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Re: adventures in booting
- From: David Malcolm <dmalcolm redhat com>
- To: fedora-devel-list <fedora-devel-list redhat com>
- Subject: Re: adventures in booting
- Date: Tue, 30 Nov 2004 15:20:46 -0500
On Sun, 2004-11-28 at 20:49 -0500, David Zeuthen wrote:
Awesome! So... is no-one else going to reply to this email?
Various comments inline below...
> So, I've looked a bit more into the booting process and how to optimize
> it. Mostly based on the discussion triggered by Owen's boot poster
> challenge, here
> and also some experiments that I did - basically replacing rhgb with gdm
> as described here
> What I've done is a bit crude - I've replaced init(1) with a shell
> script based on /etc/rc.d/rc.sysinit and tried to optimize specifically
> for my system: IBM Thinkpad T41 laptop with a Pentium M processor at
> 1600MHz along with 512MB of RAM.
If I understand, you're also optimising for a specific user of that
system. Is it worth splitting the readahead into a system-wide list of
files (enough to get to the login screen), followed by a per-user list
for logging in as a user? To what extent will the files needed to get
to a usable desktop vary between Alice and Bob?
> The results are pretty good I think, here is the general time line made
> with a wallclock
> 00: exit grub; start booting the kernel
> 04: kernel prints audit()
> 11: initrd is mounted; Red Hat nash visible
> mount / ro (normal initrd procedure)
> 13: start bootchart logging; start readahead of approx 193MB files
> sleep until readahead is complete
> 24: readahead done; now
> create /dev and modprobe (in background)
> mount / rw, enable swap
> start xfs
> startx as user davidz in background
> start messagebus
> start hald
> start acpid
> start NetworkManager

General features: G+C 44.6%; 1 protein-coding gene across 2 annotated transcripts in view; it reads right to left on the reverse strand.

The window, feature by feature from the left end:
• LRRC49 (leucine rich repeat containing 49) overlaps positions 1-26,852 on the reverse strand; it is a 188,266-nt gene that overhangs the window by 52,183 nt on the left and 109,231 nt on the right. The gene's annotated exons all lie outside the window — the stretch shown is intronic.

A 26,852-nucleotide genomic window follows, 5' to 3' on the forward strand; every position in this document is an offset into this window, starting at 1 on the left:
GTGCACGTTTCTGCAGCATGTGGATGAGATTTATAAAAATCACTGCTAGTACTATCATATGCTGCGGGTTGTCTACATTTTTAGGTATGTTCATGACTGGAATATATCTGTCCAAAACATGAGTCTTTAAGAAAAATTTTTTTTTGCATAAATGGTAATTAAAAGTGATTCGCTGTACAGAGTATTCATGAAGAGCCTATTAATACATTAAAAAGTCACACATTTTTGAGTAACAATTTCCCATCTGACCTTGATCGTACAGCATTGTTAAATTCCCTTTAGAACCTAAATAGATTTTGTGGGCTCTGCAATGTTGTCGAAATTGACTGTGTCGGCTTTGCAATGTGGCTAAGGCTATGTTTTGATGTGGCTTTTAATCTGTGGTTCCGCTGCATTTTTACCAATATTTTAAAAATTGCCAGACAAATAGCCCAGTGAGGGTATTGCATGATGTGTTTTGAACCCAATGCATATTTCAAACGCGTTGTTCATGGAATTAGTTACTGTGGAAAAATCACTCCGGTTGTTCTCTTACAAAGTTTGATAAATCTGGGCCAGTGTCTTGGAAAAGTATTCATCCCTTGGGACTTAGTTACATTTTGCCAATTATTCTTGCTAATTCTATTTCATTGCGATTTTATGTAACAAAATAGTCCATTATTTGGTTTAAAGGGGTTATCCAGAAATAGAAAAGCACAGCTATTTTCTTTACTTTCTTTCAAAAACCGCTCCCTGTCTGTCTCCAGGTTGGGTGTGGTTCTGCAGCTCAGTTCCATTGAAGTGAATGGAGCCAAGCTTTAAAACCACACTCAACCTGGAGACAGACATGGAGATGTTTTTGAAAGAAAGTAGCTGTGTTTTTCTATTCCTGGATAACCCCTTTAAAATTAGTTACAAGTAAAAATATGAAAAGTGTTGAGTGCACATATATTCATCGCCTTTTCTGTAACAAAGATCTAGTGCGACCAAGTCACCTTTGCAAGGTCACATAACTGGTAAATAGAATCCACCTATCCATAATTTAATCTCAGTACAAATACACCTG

> 32: X claims the display
> 34: GNOME desktop banner
> 40: GNOME desktop is usable (Nautilus desktop, panel fully populated)
> Here is a bootchart made with the bootchart software from Ziga Mahkovec:
> You may notice that I also start firefox after login and it starts very
> very fast - that's because readahead loads all files used by Firefox -
> in earlier experiments I've also added files from OpenOffice.org to
> readahead and that meant I could start up OpenOffice.org Writer in about
> three seconds. More below.
> I've made the following observations
> 1. The kernel patch, linux-2.6.3-printopen.patch, wasn't really working
> well for me - it reported far to few files - instead I added a
> printk() to fs/namei.c:link_path_walk()
> (disclaimer: I don't know much about the kernel so there may be a
> better solution than this).
> 2. The data captured from link_path_walk() was massaged into a list
> of unique files to preload and sorted on sectors.
> 3. While capturing the data link_path_walk() and before processing
> I went through all the menus in the GNOME desktop (to make sure
> their icon and desktop files would be added to the list) as well as
> loading Firefox. The list contains 5189 unique files - 231 of these
> from my home directory - 103 of these from gconf in my home
> directory and 302 from gconf in /etc. 2267 were .png files and
> 814 of them were .desktop files. 488 files had ".so" in their name.
> There was a total of 193MB of files (which says something about
> the footprint of the GNOME desktop on Fedora :-/)
> 4. Doing the readahead really helped the time from startx till a
> usable desktop - less than 10 seconds!
> 5. Doing readahead on the 5189 files took about 45 seconds on my
> system, mostly because the files were scattered around the disk.
> Since I had a spare partition 17GB partition, I did this: